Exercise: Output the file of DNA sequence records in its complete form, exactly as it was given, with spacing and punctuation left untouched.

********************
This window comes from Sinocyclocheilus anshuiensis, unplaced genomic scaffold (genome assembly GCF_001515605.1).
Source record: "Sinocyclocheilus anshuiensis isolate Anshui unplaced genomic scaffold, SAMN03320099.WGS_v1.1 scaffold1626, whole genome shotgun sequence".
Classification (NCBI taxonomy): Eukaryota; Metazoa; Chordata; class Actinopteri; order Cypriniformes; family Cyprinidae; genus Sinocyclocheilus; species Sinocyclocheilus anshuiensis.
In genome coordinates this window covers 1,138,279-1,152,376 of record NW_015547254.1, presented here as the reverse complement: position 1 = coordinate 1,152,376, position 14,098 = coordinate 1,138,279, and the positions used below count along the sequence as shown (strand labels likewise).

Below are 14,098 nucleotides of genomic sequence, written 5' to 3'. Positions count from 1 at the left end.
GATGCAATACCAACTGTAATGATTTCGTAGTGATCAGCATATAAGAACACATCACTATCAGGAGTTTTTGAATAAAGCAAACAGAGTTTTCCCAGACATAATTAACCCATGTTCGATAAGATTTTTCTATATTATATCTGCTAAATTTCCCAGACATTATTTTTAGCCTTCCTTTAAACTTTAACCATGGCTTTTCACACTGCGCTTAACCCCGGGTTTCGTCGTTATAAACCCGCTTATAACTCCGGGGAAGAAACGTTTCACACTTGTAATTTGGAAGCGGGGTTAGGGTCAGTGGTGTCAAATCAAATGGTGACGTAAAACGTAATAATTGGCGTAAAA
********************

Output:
This window comes from Sinocyclocheilus anshuiensis, unplaced genomic scaffold (genome assembly GCF_001515605.1).
Source record: "Sinocyclocheilus anshuiensis isolate Anshui unplaced genomic scaffold, SAMN03320099.WGS_v1.1 scaffold1626, whole genome shotgun sequence".
Classification (NCBI taxonomy): Eukaryota; Metazoa; Chordata; class Actinopteri; order Cypriniformes; family Cyprinidae; genus Sinocyclocheilus; species Sinocyclocheilus anshuiensis.
In genome coordinates this window covers 1,138,279-1,152,376 of record NW_015547254.1, presented here as the reverse complement: position 1 = coordinate 1,152,376, position 14,098 = coordinate 1,138,279, and the positions used below count along the sequence as shown (strand labels likewise).

Below are 14,098 nucleotides of genomic sequence, written 5' to 3'. Positions count from 1 at the left end.
GATGCAATACCAACTGTAATGATTTCGTAGTGATCAGCATATAAGAACACATCACTATCAGGAGTTTTTGAATAAAGCAAACAGAGTTTTCCCAGACATAATTAACCCATGTTCGATAAGATTTTTCTATATTATATCTGCTAAATTTCCCAGACATTATTTTTAGCCTTCCTTTAAACTTTAACCATGGCTTTTCACACTGCGCTTAACCCCGGGTTTCGTCGTTATAAACCCGCTTATAACTCCGGGGAAGAAACGTTTCACACTTGTAATTTGGAAGCGGGGTTAGGGTCAGTGGTGTCAAATCAAATGGTGACGTAAAACGTAATAATTGGCGTAAAA